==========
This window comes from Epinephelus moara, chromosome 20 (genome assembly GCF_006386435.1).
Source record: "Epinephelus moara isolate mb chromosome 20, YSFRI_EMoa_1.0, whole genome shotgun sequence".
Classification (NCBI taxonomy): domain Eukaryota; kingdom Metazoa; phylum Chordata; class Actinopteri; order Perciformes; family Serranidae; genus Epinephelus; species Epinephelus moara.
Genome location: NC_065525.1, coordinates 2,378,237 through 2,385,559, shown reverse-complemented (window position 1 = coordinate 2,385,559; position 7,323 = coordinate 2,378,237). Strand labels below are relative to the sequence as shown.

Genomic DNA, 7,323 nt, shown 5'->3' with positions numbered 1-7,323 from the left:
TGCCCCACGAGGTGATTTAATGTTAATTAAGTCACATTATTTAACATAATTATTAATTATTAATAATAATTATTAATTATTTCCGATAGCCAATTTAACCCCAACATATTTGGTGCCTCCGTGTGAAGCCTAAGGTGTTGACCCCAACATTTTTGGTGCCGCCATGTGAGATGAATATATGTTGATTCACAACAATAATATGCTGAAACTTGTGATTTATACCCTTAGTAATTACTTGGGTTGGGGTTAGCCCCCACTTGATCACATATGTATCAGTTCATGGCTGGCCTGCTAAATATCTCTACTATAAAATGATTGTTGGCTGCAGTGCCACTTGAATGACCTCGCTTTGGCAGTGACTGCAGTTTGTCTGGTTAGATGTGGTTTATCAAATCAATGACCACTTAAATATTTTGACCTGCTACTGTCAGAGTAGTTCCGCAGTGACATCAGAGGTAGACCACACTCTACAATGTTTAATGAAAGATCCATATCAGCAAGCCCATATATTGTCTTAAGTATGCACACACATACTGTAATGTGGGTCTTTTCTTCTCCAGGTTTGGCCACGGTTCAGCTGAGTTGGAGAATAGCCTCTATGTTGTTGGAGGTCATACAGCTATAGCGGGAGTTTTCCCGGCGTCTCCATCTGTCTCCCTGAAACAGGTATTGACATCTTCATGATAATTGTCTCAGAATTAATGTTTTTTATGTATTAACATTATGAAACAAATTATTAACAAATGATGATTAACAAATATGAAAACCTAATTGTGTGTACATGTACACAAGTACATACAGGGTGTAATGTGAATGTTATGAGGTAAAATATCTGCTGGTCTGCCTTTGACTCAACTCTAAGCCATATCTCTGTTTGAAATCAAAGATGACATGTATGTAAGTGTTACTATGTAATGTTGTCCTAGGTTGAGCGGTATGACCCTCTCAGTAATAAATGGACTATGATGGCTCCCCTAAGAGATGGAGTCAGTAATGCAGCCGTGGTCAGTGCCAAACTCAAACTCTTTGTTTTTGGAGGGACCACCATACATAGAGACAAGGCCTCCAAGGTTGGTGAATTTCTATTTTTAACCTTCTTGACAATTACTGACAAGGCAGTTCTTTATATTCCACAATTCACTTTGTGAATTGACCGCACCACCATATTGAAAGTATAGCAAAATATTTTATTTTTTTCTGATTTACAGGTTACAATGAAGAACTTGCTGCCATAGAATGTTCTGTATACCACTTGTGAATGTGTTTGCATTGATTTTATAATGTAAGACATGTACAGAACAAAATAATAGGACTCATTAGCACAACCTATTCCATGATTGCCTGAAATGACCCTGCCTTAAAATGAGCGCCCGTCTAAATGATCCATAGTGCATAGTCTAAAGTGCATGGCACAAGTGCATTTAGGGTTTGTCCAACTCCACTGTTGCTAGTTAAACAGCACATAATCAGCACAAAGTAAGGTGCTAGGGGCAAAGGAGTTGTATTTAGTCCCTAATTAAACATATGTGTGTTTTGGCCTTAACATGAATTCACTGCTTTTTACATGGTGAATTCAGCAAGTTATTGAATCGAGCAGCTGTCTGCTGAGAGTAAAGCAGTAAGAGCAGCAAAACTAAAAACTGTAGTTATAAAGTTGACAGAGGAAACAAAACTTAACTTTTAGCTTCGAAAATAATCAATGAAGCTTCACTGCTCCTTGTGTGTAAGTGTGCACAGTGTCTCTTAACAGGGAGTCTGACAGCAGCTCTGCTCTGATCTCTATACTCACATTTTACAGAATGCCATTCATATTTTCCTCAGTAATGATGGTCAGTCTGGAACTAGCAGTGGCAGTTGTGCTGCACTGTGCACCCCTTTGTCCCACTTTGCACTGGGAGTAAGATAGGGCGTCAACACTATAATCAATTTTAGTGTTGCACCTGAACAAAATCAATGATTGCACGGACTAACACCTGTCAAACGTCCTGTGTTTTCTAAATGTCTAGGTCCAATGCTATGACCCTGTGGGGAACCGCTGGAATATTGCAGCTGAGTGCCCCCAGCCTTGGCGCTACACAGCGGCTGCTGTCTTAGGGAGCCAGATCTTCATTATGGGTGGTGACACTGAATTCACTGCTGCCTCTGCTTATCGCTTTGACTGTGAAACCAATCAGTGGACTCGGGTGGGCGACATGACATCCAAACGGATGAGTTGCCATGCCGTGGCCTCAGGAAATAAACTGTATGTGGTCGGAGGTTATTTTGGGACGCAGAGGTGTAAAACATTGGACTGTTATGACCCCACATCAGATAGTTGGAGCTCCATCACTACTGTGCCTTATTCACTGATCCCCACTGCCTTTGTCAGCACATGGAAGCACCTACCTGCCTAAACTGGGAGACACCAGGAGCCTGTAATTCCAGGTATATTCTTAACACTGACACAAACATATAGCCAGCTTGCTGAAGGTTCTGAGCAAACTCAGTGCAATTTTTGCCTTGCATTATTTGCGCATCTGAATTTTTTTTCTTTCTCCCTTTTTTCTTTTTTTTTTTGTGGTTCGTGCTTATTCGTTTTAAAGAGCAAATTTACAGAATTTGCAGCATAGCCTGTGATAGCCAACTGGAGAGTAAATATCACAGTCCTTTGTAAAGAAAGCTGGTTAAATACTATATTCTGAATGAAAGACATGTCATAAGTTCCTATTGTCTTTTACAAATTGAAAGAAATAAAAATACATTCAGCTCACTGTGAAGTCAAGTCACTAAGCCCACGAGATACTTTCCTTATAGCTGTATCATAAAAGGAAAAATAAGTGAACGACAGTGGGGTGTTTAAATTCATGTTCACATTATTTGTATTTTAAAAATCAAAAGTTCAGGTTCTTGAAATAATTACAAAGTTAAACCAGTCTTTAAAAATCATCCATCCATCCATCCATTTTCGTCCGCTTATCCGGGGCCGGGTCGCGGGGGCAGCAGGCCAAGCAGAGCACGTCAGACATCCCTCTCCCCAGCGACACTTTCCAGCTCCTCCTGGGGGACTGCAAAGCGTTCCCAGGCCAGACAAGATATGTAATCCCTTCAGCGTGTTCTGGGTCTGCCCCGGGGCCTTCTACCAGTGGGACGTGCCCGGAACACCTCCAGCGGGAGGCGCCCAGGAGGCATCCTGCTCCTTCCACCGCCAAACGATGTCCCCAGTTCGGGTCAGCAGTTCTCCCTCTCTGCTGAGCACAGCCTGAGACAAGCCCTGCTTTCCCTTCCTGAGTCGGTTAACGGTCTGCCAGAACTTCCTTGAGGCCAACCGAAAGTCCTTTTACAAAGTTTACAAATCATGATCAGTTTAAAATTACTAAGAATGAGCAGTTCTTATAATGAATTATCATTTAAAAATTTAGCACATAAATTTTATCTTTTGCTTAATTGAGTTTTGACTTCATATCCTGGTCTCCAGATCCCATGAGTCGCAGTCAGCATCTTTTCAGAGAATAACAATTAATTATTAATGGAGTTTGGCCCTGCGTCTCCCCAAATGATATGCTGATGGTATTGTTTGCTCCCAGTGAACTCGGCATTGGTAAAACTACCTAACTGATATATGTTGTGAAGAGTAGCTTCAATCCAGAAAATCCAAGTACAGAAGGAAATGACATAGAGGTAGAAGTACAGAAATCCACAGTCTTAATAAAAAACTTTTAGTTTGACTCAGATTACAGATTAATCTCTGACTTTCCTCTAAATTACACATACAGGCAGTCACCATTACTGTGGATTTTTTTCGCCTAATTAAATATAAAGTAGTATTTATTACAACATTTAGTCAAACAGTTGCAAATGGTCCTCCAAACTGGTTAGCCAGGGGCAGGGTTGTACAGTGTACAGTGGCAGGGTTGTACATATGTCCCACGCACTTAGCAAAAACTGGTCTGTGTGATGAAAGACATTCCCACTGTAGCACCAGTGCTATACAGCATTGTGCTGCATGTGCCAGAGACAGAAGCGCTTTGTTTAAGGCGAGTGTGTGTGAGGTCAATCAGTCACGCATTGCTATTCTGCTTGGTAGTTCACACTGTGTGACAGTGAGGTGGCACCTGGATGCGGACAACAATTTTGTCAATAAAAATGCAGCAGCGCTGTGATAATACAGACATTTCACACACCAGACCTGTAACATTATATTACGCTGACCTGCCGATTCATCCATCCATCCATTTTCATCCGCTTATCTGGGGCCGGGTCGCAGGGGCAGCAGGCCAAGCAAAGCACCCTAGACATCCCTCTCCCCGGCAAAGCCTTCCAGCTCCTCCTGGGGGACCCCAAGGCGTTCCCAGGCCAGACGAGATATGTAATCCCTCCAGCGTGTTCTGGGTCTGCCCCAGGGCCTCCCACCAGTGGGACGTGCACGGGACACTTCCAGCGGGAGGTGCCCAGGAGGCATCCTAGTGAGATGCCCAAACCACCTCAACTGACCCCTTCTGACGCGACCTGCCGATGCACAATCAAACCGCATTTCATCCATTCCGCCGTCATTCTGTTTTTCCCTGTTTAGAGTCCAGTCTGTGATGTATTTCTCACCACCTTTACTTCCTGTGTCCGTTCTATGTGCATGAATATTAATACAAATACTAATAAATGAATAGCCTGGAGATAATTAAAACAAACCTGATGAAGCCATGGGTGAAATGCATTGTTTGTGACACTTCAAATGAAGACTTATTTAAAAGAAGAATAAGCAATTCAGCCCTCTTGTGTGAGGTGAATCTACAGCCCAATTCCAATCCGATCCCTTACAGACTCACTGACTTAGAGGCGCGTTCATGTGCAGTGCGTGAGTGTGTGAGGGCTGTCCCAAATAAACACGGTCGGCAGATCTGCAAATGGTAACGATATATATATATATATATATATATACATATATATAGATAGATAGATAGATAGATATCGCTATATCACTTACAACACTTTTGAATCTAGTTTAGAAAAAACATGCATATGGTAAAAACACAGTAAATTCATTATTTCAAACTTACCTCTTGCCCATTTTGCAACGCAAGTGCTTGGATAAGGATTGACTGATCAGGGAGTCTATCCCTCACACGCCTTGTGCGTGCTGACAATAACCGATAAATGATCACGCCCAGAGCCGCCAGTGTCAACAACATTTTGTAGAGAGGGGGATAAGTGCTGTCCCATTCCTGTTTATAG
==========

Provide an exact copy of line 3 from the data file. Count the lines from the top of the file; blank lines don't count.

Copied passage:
Classification (NCBI taxonomy): domain Eukaryota; kingdom Metazoa; phylum Chordata; class Actinopteri; order Perciformes; family Serranidae; genus Epinephelus; species Epinephelus moara.